Sharing Disabled Role Models with Middle School Students

Updated: Oct 22

by Ms. Katie Twyman, Education Specialist

Pacific Trails Middle School, San Diego, CA


Last year I had the pleasure of working with a diverse group of middle schoolers. During one of our units, I noticed that many of my students struggled to identify what self-advocacy meant. I decided to bring in a speaker with firsthand disability experience in the form of a TED talk I had found on the Teacher Leaders for Inclusion website by Stella Young called, “I'm not your inspiration, thank you very much.” My goal was to introduce the topic of self-advocacy and what it can be like to have a disability in school. More specifically, I wanted students to explore the idea that everyone has assets, needs, and areas to grow, especially in education.


I chose this video in particular because I wanted a resource that amplified the experience of a person with a disability and in this situation a disability rights activist. In addition, I wanted students to hear Stella’s perspective about her own disability and how others perceive her. Furthermore, Stella’s main message is that we have all been lied to about disability because we have been told disability is a “bad thing.”


Students were able to connect to this video because it was engaging and Stella captivated them with her sense of humor. In addition, students were able to not only think about their disability differently but how they perceive disability as well. Stemming from this video, I created a mini-unit on self-advocacy. The main learning objectives are for students to identify their strengths and how they can use them to their advantage to ask for help and to use their strengths for things that are more challenging. In the lessons, I share Lederick Horne’s poetry.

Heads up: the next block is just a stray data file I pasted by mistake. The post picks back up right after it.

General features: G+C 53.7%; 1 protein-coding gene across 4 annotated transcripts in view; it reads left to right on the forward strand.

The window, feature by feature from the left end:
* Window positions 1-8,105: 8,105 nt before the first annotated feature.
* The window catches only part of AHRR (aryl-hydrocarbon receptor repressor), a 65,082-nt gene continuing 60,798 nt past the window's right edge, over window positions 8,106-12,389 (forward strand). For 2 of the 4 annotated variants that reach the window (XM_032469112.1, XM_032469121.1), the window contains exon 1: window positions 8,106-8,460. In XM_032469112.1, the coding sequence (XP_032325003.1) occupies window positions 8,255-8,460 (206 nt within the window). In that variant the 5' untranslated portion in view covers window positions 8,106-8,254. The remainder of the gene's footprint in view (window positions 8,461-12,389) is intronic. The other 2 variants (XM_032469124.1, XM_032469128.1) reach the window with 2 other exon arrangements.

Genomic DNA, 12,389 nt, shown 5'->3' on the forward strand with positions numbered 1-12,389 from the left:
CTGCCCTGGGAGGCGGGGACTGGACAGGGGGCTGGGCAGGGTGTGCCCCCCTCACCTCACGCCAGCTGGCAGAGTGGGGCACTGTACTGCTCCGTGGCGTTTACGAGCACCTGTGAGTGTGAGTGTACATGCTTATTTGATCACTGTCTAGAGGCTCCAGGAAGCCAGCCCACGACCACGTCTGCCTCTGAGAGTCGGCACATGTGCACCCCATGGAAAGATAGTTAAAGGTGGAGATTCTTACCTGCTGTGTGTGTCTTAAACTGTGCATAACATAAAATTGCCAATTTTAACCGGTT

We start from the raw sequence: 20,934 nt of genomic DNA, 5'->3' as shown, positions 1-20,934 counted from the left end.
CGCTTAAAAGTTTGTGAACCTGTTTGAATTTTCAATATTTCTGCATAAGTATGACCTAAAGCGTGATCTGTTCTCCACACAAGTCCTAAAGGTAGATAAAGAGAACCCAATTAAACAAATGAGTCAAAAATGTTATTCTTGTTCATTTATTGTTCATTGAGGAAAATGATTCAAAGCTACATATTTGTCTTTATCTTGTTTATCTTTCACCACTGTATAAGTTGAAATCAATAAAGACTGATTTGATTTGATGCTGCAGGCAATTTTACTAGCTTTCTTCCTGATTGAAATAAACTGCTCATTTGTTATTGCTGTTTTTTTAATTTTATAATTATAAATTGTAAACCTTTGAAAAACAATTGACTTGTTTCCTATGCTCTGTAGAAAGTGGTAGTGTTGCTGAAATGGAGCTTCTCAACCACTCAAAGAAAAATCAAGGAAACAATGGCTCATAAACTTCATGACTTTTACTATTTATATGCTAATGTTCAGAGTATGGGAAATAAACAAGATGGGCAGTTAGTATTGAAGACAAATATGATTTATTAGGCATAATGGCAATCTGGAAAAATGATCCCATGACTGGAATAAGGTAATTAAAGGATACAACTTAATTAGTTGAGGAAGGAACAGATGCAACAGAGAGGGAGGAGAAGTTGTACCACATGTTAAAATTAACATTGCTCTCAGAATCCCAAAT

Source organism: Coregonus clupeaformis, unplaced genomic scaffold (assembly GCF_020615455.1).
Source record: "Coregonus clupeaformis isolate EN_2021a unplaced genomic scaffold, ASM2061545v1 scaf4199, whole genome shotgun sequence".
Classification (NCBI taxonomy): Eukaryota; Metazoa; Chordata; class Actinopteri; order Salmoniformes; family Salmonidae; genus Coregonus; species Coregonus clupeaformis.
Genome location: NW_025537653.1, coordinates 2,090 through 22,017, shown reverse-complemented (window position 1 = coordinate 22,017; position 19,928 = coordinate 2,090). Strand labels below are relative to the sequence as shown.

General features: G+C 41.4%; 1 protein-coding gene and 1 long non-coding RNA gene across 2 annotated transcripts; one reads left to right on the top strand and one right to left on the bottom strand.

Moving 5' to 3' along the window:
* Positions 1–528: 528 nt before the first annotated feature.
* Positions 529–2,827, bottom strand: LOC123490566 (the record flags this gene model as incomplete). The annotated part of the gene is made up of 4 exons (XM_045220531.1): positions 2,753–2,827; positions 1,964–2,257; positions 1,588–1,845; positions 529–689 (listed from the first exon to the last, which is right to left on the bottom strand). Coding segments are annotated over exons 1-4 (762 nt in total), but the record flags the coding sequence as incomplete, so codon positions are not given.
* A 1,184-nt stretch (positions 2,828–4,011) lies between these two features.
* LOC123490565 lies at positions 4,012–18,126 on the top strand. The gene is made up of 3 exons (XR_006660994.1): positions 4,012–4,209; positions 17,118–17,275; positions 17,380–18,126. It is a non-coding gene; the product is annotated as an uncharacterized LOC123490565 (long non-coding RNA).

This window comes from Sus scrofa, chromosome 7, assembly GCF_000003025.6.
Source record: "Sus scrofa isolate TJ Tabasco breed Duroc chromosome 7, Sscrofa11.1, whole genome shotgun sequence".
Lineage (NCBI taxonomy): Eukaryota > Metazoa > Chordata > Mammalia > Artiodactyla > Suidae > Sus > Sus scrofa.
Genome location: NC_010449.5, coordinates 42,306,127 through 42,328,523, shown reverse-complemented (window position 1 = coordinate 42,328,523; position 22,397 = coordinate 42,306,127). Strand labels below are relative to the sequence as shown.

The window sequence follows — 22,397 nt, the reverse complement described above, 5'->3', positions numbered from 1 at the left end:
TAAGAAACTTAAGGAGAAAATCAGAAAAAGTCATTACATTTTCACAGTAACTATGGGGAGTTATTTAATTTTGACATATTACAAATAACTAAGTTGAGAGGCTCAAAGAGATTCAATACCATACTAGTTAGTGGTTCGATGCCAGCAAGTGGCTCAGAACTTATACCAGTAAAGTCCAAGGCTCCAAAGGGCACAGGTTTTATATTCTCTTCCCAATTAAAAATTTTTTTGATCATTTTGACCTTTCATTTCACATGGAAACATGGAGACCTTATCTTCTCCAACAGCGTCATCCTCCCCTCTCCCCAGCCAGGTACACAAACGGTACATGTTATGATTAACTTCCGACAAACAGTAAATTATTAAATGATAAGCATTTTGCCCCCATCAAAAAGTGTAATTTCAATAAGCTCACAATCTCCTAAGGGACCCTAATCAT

After listening to LeDerick Horne's poem, "I Dare to Dream," students wrote their own "I dare" statements:

  • "I dare to be myself and help others be okay with being themselves."

  • "I dare to not judge disabled people by the way they look."

  • "I dare to learn more about my disability so I can tell other people how to help me."

  • "I dare to try lacrosse because I always wanted to try it"

Students also offered explanations of the quote: “Having a need and needing help does not make you weak; it’s a sign that you are human.” - Kate Northrup Few additional quotes from the students:

  • "It means that no one is perfect and that you will always have to ask for help at one point in your life."

  • "Everyone needs help sometimes, it’s okay if you do too." "It means that in life it's no shame for asking for help. She is saying that you're kinda a robot for not asking for help."

  • "I think it means that everybody needs help sometimes because everyone has different needs."

  • "I think she means you're worth it and you deserve help when you ask."



It was a successful mini-unit and I’m glad I could introduce Stella and Lederick as really awesome role models.